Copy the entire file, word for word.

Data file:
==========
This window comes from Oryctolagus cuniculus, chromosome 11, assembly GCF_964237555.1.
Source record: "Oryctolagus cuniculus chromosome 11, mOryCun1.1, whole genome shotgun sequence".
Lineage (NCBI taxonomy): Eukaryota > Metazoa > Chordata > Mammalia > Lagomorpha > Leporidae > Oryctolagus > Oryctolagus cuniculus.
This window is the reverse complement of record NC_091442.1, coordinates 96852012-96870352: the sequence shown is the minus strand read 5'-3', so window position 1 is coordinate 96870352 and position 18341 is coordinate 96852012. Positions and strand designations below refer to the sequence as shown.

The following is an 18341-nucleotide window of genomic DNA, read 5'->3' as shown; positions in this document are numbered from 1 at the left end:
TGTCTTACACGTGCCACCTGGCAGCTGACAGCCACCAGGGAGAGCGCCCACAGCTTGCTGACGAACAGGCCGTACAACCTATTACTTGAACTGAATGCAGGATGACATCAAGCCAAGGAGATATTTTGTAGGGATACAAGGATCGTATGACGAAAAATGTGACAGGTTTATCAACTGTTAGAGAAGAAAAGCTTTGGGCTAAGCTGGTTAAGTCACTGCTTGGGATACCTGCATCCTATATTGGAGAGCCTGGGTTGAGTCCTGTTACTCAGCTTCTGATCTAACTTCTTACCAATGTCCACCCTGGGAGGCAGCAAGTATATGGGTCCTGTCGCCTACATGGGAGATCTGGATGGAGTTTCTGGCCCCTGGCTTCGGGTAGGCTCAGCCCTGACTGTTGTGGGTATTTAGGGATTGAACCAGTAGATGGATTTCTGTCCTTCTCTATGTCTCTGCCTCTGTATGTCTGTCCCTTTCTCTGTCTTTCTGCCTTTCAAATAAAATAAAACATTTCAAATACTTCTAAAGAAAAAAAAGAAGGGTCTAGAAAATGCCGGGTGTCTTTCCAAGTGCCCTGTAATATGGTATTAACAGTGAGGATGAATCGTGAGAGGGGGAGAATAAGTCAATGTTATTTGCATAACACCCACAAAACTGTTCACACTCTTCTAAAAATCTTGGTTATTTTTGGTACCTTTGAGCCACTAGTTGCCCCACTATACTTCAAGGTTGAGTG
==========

This window comes from Oryctolagus cuniculus, chromosome 11, assembly GCF_964237555.1.
Source record: "Oryctolagus cuniculus chromosome 11, mOryCun1.1, whole genome shotgun sequence".
Lineage (NCBI taxonomy): Eukaryota > Metazoa > Chordata > Mammalia > Lagomorpha > Leporidae > Oryctolagus > Oryctolagus cuniculus.
This window is the reverse complement of record NC_091442.1, coordinates 96852012-96870352: the sequence shown is the minus strand read 5'-3', so window position 1 is coordinate 96870352 and position 18341 is coordinate 96852012. Positions and strand designations below refer to the sequence as shown.

The following is an 18341-nucleotide window of genomic DNA, read 5'->3' as shown; positions in this document are numbered from 1 at the left end:
TGTCTTACACGTGCCACCTGGCAGCTGACAGCCACCAGGGAGAGCGCCCACAGCTTGCTGACGAACAGGCCGTACAACCTATTACTTGAACTGAATGCAGGATGACATCAAGCCAAGGAGATATTTTGTAGGGATACAAGGATCGTATGACGAAAAATGTGACAGGTTTATCAACTGTTAGAGAAGAAAAGCTTTGGGCTAAGCTGGTTAAGTCACTGCTTGGGATACCTGCATCCTATATTGGAGAGCCTGGGTTGAGTCCTGTTACTCAGCTTCTGATCTAACTTCTTACCAATGTCCACCCTGGGAGGCAGCAAGTATATGGGTCCTGTCGCCTACATGGGAGATCTGGATGGAGTTTCTGGCCCCTGGCTTCGGGTAGGCTCAGCCCTGACTGTTGTGGGTATTTAGGGATTGAACCAGTAGATGGATTTCTGTCCTTCTCTATGTCTCTGCCTCTGTATGTCTGTCCCTTTCTCTGTCTTTCTGCCTTTCAAATAAAATAAAACATTTCAAATACTTCTAAAGAAAAAAAAGAAGGGTCTAGAAAATGCCGGGTGTCTTTCCAAGTGCCCTGTAATATGGTATTAACAGTGAGGATGAATCGTGAGAGGGGGAGAATAAGTCAATGTTATTTGCATAACACCCACAAAACTGTTCACACTCTTCTAAAAATCTTGGTTATTTTTGGTACCTTTGAGCCACTAGTTGCCCCACTATACTTCAAGGTTGAGTG